Columbans sign open statement to Home Secretary

On behalf of Fatima House, the Columbans in Britain have joined over 70 faith groups and faith leaders in signing the open statement to Priti Patel regarding the proposed New Plan for Immigration.

The Columbans in Britain work among migrant communities, many of whom are very concerned about the new plans for immigration proposed by the Home Office, particularly those seeking sanctuary in the UK. If implemented, the New Plan for Immigration will affect the basic human rights of vulnerable people and will expand an already cruel and hostile environment for migrant communities.

Below is the open statement to Home Secretary Priti Patel which urges the Home Secretary to embed principles of compassion, welcome and respect for human dignity into the government’s policies.

On 24 March 2021, the Home Secretary, Priti Patel, announced the government’s New Plan for Immigration (NPFI), which was launched alongside a consultation on the proposals. Following the closure of the consultation on 6 May 2021, the government is planning to introduce a bill to enshrine the proposals into UK law.

As a coalition of Christian faith groups and faith leaders brought together by the St Vincent de Paul Society (England & Wales), we believe these proposals lack humanity and respect for human dignity. We believe it would be wrong to create a system in which the way people enter the UK will impact how their asylum claim is processed and the status they might receive.

Many people who are forced to flee their homes in desperate circumstances simply have no choice but to cross borders informally to reach a safe haven; to penalise them for this is to abandon the very principle of international protection. Moves to criminalise and penalise undocumented entry to the UK set out in the NPFI mean it will effectively be impossible for most people to claim asylum in the UK because safe and legal routes for claiming asylum in the UK are extremely limited, and could never feasibly be made available to all who need them. We cannot ignore their plight and reduce it to a statistical act of bureaucracy.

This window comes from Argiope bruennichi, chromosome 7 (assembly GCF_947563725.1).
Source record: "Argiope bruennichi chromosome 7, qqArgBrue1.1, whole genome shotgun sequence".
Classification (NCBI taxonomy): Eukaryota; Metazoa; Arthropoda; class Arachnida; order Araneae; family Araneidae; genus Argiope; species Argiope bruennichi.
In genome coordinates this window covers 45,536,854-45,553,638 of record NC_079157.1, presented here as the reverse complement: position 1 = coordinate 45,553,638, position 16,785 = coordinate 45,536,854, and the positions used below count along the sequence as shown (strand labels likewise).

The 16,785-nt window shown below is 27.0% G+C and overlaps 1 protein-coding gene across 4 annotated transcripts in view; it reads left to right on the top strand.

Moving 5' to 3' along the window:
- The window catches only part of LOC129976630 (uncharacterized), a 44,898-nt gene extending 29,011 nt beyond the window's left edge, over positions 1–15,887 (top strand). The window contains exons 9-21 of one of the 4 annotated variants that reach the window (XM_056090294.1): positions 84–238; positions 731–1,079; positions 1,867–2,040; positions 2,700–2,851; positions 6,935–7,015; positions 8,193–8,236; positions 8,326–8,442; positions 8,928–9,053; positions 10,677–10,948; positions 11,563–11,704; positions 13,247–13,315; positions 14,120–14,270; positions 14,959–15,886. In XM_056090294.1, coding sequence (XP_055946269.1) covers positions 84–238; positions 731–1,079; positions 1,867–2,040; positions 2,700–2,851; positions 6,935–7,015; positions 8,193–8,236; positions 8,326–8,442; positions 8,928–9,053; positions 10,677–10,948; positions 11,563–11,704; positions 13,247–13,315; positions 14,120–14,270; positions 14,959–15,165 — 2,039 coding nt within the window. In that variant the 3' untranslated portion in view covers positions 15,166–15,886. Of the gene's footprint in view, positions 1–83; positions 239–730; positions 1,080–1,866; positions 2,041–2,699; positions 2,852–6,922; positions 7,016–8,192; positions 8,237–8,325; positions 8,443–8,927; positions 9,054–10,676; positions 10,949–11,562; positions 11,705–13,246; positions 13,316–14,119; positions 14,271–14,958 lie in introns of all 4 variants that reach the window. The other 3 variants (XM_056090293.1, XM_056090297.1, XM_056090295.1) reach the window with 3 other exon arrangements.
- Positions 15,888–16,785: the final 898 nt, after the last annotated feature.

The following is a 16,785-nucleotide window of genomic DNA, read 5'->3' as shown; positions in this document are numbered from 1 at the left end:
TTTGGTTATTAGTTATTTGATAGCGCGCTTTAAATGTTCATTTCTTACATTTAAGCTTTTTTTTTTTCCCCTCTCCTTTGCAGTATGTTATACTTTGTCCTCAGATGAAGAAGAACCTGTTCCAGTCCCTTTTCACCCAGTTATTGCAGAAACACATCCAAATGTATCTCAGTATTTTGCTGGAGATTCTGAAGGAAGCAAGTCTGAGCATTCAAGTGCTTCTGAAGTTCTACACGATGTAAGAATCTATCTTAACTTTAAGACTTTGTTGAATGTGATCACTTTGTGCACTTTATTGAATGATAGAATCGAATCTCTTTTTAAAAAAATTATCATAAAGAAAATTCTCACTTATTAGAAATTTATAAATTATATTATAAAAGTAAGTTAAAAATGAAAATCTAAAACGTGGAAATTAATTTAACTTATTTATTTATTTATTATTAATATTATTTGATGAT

This nation has a long history of welcoming people from all over the world. People who have arrived in our communities through the asylum system are our neighbours, members of our congregations and valued members of our neighbourhoods. We should recognise our common interests of family, community and faith, and embrace the diversity which makes our communities dynamic and vibrant. We call for a rejection of hostility towards people seeking asylum and an end to punitive measures aimed at people who are seeking sanctuary in our country.

We welcome the government’s commitment to resettlement through the new UK Resettlement Scheme (UKRS) and look forward to the announcement of resettlement targets for the years to come, but this must not be at the expense of an asylum system that strives to offer protection to those who need it.

We urge the Home Secretary to embed principles of welcome, protection and integration into the government’s policies. We must treat individuals and families seeking sanctuary on our shores as our brothers and sisters and valued members of our communities. How we respond to those in need has profound implications for who we are as a society. Recognising our obligations to those who seek sanctuary is fundamental to building a just and flourishing nation.